STCW II/2 Master 500-3000. Some say I don't need it but I think I do?

I’m in the process of upgrading to 1600ton Master OC. The STCW II/2 Master 500-3000 will mean taking four more classes so it’s not going to happen right away. I want to do that but would like to just get my captains ticket sooner than later. The ATB I work on now is one of only two in our fleet that has an ITC tonnage over 500. I was told by a couple people that I didn’t need II/2 or Oceans for that boat because we rarely go foreign and when we do it’s only to Canada, the Bahamas, and Gulf coast ports in Mexico. I was under the impression that regardless of whether we sailed foreign or not that if the boat is dual tonnage and is over 500 ITC (it’s 682GT and 195GRT) and it’s SOLAS that I had to have II/2 Master 500-3000 to be compliant. Also, I was also under the impression that I’d have to have oceans if we sailed foreign except to Canada. Am I right about that? I haven’t researched this yet, just basing my assumption from off hand knowledge and research from a while ago.

The boat is a converted ATB, 126 feet, SOLAS, Sub M, 195GRT domestic and 682GT ITC. COI indicates “Route Permitted as Oceans.” COD says Registry (Coastwise was omitted on the last issuance but was there previously.)

Summary of the questions:

  1. Even if we don’t sail foreign do I still need II/2 Master 500-3000 since the boat is dual tonnage and exceed 500 GT ITC?
  2. When we do sail foreign do I need Oceans even though we aren’t exceeding 200nm from shore? (I believe we have a memorandum of understanding with Canada that allows this.)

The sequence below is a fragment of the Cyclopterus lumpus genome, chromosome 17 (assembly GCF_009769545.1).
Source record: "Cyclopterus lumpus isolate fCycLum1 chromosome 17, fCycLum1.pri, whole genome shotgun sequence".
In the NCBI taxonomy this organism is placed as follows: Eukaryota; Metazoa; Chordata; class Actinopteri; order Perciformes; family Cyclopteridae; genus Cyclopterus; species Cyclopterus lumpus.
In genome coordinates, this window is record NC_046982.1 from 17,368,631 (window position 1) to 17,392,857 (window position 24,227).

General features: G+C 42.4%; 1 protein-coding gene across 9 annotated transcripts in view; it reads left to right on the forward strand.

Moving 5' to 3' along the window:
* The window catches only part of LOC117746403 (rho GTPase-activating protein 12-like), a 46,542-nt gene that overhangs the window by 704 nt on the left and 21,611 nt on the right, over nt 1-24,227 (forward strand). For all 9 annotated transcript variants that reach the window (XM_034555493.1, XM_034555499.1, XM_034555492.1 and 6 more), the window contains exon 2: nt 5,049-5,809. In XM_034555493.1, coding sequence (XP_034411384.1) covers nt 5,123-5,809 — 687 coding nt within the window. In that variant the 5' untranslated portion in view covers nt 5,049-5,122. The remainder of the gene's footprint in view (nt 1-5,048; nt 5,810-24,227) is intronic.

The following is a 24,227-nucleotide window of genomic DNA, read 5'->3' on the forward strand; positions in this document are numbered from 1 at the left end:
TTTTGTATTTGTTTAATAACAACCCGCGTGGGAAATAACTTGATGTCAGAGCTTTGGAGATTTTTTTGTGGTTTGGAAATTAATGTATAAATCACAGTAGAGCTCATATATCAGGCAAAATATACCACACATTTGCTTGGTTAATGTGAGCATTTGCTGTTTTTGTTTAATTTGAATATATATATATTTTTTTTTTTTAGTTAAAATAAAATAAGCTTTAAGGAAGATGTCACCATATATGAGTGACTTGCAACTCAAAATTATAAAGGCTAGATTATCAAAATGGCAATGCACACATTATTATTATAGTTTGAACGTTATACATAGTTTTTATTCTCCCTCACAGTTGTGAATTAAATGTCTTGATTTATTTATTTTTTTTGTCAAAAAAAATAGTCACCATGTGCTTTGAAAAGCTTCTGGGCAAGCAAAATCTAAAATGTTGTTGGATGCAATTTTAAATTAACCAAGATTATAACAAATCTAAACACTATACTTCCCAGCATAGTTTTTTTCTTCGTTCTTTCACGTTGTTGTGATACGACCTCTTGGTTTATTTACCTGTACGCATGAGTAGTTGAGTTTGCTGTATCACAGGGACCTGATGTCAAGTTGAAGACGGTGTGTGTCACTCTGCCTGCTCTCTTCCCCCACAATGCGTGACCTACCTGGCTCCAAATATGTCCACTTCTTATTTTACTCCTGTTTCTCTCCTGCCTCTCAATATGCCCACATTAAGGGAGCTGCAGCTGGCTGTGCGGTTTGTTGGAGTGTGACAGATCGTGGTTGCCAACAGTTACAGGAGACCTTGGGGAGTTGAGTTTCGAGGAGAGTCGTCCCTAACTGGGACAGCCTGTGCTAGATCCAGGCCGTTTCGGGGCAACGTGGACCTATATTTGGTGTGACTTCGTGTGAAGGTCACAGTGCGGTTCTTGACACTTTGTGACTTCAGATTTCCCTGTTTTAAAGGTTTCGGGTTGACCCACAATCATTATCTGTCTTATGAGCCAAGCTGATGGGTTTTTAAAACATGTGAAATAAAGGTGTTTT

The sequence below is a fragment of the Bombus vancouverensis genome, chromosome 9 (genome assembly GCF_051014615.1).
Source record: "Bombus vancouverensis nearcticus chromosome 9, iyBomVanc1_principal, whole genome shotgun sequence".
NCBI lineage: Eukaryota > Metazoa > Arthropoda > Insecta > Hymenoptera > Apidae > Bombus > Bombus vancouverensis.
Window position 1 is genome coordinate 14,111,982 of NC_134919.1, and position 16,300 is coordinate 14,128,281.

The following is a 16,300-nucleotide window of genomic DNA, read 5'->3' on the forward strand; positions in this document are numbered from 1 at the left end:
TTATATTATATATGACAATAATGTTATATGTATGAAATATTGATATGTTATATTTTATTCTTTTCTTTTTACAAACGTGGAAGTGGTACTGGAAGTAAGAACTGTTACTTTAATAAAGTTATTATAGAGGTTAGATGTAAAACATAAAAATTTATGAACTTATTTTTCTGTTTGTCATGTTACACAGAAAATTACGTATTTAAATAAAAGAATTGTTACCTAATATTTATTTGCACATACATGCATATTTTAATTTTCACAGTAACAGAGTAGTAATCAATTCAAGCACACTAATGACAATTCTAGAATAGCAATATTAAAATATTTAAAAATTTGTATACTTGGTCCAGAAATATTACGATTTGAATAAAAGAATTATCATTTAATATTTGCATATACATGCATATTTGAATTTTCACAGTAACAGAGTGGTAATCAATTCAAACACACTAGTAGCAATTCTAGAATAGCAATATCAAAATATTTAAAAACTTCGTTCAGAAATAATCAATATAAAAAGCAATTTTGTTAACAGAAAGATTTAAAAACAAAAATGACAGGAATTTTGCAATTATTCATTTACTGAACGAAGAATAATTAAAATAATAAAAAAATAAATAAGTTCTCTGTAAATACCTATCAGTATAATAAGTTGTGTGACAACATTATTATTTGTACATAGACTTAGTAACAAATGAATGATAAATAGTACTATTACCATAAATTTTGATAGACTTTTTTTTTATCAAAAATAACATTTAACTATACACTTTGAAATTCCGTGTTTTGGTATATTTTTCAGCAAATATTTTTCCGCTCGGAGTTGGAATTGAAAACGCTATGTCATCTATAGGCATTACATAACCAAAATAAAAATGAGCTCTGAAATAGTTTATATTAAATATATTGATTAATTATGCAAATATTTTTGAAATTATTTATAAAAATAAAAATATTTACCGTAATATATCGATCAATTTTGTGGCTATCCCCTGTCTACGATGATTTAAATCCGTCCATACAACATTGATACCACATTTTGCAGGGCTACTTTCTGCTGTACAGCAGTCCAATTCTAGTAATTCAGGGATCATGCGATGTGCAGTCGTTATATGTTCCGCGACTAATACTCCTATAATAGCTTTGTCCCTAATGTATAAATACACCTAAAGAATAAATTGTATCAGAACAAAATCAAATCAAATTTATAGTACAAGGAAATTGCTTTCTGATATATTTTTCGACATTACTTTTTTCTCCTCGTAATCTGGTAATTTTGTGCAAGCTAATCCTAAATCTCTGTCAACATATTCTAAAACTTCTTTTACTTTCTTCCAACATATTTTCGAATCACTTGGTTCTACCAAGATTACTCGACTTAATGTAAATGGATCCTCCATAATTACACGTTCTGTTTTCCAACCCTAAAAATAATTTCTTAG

3. Do I need Oceans regardless since our COI says oceans or only when we exceed 200nm from shore or as in question 2 when we sail foreign?

I know I should know these things but every time I think I have a handle on it I read something or someone says something that makes me question everything I thought I knew. Thanks for your time, folks.

Your whole ticket system over there puts me in the mind of this. Clear as mud.

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Yeah, I’ve heard that sentiment a few times before and I wholeheartedly agree.

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It’s actually way more classes than that unless you are able to complete all your assessments on board a vessel.

This is what I got from the NVIC for training. I have completed all except the top four. Are there more I’m not seeing?

i) Advanced Ship Handling;
ii) Advanced Stability;
iii) Advanced Meteorology;
iv) Search and Rescue;

v) Leadership and Managerial Skills;
vi) Management of Medical Care;
vii) Electronic Chart Display Information Systems (ECDIS), in order for this endorsement to be valid for service on vessels equipped with this equipment;
viii) Automatic Radar Plotting Aids (ARPA), in order to serve on a vessel with this equipment; and
ix) Global Maritime Distress and Safety System (GMDSS), in order to serve on a vessel with this equipment.

That’s right, but there is also a whole bunch of assessments that need to be completed and signed off, I believe if you can’t satisfy getting them signed off on board a vessel then there’s more classes you have to take in order to get them signed off via training.

Courses aren’t substituting for assessments. The courses have assessments embedded in them and the student gets credit for any assessments that are part of the course. The assessments that may not be possible to do onboard are generally in the courses Skylarker has yet to take, most notably Advanced Shiphandling. As far as I know (I’m no longer directly involved in course approvals) all Advanced Shiphandling courses include the relevant assessments.

In addition, many schools have approved “Qualified Assessors” on staff who can do assessments using the school’s labs and simulators without having to take a course.